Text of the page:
Rage as ‘greedy bankers’ take bonuses

Despite widespread blame for our economic woes and a renewed outbreak of banker bashing, top financiers are due for another bumper year.

This week the big UK banks are disclosing the bonuses that are they paying their bosses. Bob Diamond, the head of Barclays, is eligible for £8m. Stephen Hester, the head of the Royal Bank of Scotland, is in line for £2.5m. Total payments to bank staff this year will reach £7 billion.
Indignation and rage is spreading through the country.

Fuelling the rage are three main factors. One is the view that bank bosses are just plain greedy. Does anyone deserve to be paid roughly 80 times the average UK salary of £27,000 a year? On what can anyone possibly spend £50,000 a week?

Second, is the view that the banks are responsible for the global economic crisis and that the crisis is the reason that the UK has got to face years of austerity during which many will become poorer, some will lose their jobs and almost all will feel the pain of cutbacks in government services.

Finally, there is a feeling that our political leaders are not standing up to the banks. David Cameron’s spokesman just made a statement that has been widely interpreted as throwing in the towel. While the Government wanted restraint, he said: "We are not going to set bonus pools for individual banks. We are not going to set pay policy for individual members of staff.”

Cameron’s deputy, the Lib-Dem leader Nick Clegg, was vehement about the need to curb bank spending before the election. Yesterday he appeared to defend the banks, saying: “We've got to acknowledge that we need a healthy banking system for a healthy economy”.

The government's apparent climb-down has infuriated the former Labour chancellor Alistair Darling. Attacked while he was in power for his failure to tackle banks, Darling said yesterday: "The government has made a lot of noise but it hasn't actually done anything. They are increasingly seen as empty vessels."

Top bankers, meanwhile, are not giving in. Under pressure they threaten to base their banks outside the UK legal system, costing the country hundreds of billions of tax. They point out that many other successful business leaders are paid millions – why pick on them? They explain that the banks were not ‘responsible’ for the global crisis; the whole free market system was – and that includes governments and ordinary people. Above all, they say the banks actually do a lot of good and we are foolish to bash them.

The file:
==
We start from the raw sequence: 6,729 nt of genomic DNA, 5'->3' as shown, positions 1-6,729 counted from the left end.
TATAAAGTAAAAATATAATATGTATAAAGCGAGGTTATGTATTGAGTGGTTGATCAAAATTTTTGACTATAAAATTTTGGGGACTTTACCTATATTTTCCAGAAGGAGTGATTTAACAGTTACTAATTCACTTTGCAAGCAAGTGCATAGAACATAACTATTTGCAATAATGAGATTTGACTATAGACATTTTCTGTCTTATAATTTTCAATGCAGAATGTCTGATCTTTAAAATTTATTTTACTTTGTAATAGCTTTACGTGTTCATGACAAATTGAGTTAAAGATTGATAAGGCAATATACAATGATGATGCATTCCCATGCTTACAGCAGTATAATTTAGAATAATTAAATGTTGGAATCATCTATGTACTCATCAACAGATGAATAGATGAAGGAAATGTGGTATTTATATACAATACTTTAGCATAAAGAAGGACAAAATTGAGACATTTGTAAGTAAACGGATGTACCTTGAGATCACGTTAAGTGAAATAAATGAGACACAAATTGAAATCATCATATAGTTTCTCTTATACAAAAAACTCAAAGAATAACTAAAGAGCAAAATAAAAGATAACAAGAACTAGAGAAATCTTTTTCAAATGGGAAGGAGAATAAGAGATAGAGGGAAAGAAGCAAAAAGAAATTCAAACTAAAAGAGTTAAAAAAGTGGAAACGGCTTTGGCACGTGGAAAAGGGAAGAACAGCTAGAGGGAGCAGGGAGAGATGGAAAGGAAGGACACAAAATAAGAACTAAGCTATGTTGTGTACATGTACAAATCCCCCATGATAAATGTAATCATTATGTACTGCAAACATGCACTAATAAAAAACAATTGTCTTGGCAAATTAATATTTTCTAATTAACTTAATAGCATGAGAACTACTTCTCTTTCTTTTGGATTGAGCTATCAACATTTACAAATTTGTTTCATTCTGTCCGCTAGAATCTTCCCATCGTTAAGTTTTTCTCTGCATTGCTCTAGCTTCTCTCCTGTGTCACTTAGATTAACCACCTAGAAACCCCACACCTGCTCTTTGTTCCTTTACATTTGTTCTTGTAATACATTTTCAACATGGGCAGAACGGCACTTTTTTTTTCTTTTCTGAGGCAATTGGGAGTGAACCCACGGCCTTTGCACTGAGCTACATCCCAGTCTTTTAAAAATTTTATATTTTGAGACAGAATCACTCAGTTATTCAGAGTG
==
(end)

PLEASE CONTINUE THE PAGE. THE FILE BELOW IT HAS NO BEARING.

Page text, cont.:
You Decide

  1. Which jobs do you think should be most highly paid?
  2. What are the good things that banks do, in your opinion?


  1. Imagine a banker and a nurse meeting in a lift or at the bus stop. How does the conversation go as each of them talks about what they earn?
  2. Bob Diamond, the CEO of Barclays Bank, has been offered a bonus of £8 million. Should he accept it? Write a letter to him, saying what you think he should do.

Some People Say...

“Banks should be abolished”

What do you think?

Q & A

Why do bankers get such huge bonuses?
Because they are themselves dealing in such huge amounts and making such enormous profits for their companies. For example if someone makes £100million for a company due to their talent and hard work, it makes sense for the company to give them £1million. Just like if someone earns you £100, it would not hurt to give them £1 as a "thank you". In reality, however, it is extremely difficult to decide how much an individual has contributed or deserves.
Why can't we simply make bonuses over a certain amount illegal?
Because banks would move their headquarters to other countries where they are not illegal. If that happened they would no longer pay taxes in this country. That might mean that for the sake of stopping some personal gain to bankers, the whole country lost many millions of tax revenue that might have helped fund our schools and hospitals.
What sort of good things do banks claim they do?
They say that they lend money to people to do things they otherwise wouldn't be able to do; that they make life much simpler by looking after people's finances; that they keep all our market systems effective; and that they sponsor and support many worthwhile causes and charities.


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